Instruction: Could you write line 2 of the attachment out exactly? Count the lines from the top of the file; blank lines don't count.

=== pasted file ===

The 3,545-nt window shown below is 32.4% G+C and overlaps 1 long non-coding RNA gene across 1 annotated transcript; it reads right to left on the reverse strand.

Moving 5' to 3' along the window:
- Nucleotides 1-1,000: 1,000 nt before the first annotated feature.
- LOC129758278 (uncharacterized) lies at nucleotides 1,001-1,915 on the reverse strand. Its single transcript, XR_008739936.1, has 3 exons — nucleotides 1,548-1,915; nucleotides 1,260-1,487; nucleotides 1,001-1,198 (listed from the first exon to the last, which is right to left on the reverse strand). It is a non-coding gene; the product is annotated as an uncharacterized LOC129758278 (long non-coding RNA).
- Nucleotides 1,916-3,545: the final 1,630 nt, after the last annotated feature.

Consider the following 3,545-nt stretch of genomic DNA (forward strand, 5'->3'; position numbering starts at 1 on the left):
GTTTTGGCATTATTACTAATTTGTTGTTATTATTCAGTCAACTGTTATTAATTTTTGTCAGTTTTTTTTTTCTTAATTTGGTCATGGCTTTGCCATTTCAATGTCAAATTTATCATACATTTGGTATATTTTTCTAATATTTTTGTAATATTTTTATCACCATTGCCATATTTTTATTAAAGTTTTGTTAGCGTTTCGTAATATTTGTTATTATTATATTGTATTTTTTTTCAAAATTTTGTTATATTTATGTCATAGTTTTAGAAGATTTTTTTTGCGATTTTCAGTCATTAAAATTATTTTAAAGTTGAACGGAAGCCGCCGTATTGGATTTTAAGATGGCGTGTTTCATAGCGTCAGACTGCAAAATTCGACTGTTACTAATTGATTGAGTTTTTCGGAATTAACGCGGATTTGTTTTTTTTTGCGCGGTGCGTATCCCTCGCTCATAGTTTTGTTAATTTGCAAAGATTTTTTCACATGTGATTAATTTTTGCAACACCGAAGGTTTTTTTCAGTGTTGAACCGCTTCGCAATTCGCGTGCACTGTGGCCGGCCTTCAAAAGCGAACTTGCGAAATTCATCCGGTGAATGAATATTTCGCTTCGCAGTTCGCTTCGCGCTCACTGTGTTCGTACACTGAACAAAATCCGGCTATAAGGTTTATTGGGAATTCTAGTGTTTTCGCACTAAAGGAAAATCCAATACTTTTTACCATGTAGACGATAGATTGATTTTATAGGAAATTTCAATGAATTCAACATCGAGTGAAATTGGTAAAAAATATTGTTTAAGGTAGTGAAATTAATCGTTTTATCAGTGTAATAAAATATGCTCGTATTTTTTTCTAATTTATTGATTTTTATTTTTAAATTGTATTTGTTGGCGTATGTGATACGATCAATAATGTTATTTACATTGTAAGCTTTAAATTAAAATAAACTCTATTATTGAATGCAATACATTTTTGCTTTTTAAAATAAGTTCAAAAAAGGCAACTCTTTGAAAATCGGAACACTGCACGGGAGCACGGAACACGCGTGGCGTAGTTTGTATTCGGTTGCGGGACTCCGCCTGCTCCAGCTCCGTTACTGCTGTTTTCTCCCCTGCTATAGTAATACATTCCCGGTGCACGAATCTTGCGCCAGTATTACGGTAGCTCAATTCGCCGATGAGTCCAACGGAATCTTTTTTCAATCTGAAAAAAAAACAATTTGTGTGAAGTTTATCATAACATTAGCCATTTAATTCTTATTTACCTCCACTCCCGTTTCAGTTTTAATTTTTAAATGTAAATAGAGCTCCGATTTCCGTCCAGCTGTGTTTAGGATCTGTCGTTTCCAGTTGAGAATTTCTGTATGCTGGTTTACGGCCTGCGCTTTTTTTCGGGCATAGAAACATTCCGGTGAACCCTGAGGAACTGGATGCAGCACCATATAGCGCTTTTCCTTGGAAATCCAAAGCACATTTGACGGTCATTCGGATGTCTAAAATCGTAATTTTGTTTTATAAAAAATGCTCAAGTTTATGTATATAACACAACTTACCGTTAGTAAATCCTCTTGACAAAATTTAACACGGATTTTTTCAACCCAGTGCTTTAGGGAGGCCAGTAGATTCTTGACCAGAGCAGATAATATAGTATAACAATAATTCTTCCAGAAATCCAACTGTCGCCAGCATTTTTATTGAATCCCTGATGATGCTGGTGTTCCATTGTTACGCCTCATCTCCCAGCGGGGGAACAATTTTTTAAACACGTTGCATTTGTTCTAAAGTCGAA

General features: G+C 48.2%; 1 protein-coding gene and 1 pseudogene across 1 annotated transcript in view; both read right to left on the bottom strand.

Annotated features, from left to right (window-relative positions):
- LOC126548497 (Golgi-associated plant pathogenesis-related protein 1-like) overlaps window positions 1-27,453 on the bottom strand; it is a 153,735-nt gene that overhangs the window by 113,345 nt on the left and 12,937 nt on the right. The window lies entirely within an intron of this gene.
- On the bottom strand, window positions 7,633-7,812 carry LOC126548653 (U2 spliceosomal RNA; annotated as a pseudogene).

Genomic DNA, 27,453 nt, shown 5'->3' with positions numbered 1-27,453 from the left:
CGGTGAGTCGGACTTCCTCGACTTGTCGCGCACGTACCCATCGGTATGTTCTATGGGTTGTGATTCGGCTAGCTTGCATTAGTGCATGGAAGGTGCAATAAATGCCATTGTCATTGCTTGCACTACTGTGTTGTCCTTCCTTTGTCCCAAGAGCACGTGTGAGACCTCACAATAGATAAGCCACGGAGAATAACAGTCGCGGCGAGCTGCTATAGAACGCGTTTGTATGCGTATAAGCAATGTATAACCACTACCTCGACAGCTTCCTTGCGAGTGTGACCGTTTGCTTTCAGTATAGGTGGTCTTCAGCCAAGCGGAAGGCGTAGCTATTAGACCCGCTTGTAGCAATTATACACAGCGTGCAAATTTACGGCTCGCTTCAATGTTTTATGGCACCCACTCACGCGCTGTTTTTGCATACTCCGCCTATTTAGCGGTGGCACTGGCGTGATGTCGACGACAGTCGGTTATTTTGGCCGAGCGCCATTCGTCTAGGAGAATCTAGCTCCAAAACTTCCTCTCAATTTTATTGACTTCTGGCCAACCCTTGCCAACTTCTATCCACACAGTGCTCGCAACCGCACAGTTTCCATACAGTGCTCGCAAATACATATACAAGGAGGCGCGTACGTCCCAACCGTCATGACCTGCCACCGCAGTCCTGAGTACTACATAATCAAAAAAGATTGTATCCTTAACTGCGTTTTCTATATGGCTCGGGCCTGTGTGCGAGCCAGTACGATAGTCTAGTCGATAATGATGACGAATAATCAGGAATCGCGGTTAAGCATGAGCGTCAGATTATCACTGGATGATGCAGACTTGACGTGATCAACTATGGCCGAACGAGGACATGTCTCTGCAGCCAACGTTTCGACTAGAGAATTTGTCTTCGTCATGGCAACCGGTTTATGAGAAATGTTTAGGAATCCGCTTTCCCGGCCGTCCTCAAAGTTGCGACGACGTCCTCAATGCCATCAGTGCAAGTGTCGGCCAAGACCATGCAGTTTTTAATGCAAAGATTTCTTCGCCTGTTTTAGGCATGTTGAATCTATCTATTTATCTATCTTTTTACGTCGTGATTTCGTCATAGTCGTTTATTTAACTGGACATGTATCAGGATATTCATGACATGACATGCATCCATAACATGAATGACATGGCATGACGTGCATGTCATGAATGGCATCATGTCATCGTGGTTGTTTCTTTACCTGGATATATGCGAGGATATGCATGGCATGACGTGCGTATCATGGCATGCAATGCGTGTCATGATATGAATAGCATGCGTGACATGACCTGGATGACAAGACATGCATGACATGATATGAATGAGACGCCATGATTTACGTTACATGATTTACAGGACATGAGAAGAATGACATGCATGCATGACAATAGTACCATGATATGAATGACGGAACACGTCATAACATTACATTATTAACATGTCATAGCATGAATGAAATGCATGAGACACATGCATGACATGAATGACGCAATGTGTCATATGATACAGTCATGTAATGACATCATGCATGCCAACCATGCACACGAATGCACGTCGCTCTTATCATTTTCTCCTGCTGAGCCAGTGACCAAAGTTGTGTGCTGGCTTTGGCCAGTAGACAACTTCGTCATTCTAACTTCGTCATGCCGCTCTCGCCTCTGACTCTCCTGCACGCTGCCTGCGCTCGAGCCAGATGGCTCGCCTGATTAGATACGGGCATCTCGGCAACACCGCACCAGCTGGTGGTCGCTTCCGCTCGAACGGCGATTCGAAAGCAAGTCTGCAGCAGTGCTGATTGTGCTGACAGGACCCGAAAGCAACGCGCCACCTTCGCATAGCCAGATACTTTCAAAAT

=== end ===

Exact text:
Moving 5' to 3' along the window: